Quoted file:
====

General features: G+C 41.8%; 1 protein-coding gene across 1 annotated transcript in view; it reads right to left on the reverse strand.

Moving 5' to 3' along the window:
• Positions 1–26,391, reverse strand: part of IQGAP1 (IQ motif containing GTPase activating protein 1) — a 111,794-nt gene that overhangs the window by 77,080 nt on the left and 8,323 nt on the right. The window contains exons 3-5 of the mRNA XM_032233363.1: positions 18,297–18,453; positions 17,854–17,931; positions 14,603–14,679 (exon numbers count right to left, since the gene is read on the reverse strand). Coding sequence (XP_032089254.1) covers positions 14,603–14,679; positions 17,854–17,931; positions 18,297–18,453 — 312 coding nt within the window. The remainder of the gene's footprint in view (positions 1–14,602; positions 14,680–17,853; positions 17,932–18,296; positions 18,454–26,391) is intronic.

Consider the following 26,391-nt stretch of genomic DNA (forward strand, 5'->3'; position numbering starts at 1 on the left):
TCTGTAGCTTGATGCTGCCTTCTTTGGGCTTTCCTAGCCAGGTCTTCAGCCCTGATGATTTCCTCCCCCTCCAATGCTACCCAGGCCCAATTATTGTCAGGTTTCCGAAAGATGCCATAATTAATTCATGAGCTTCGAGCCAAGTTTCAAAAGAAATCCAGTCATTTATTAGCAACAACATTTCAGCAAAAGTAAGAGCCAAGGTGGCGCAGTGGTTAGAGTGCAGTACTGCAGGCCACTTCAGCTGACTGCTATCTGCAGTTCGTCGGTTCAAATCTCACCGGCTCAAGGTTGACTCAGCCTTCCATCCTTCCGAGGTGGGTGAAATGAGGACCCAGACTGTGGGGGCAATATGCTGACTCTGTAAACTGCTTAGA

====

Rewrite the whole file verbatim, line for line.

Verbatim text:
General features: G+C 41.8%; 1 protein-coding gene across 1 annotated transcript in view; it reads right to left on the reverse strand.

Moving 5' to 3' along the window:
• Positions 1–26,391, reverse strand: part of IQGAP1 (IQ motif containing GTPase activating protein 1) — a 111,794-nt gene that overhangs the window by 77,080 nt on the left and 8,323 nt on the right. The window contains exons 3-5 of the mRNA XM_032233363.1: positions 18,297–18,453; positions 17,854–17,931; positions 14,603–14,679 (exon numbers count right to left, since the gene is read on the reverse strand). Coding sequence (XP_032089254.1) covers positions 14,603–14,679; positions 17,854–17,931; positions 18,297–18,453 — 312 coding nt within the window. The remainder of the gene's footprint in view (positions 1–14,602; positions 14,680–17,853; positions 17,932–18,296; positions 18,454–26,391) is intronic.

Consider the following 26,391-nt stretch of genomic DNA (forward strand, 5'->3'; position numbering starts at 1 on the left):
TCTGTAGCTTGATGCTGCCTTCTTTGGGCTTTCCTAGCCAGGTCTTCAGCCCTGATGATTTCCTCCCCCTCCAATGCTACCCAGGCCCAATTATTGTCAGGTTTCCGAAAGATGCCATAATTAATTCATGAGCTTCGAGCCAAGTTTCAAAAGAAATCCAGTCATTTATTAGCAACAACATTTCAGCAAAAGTAAGAGCCAAGGTGGCGCAGTGGTTAGAGTGCAGTACTGCAGGCCACTTCAGCTGACTGCTATCTGCAGTTCGTCGGTTCAAATCTCACCGGCTCAAGGTTGACTCAGCCTTCCATCCTTCCGAGGTGGGTGAAATGAGGACCCAGACTGTGGGGGCAATATGCTGACTCTGTAAACTGCTTAGA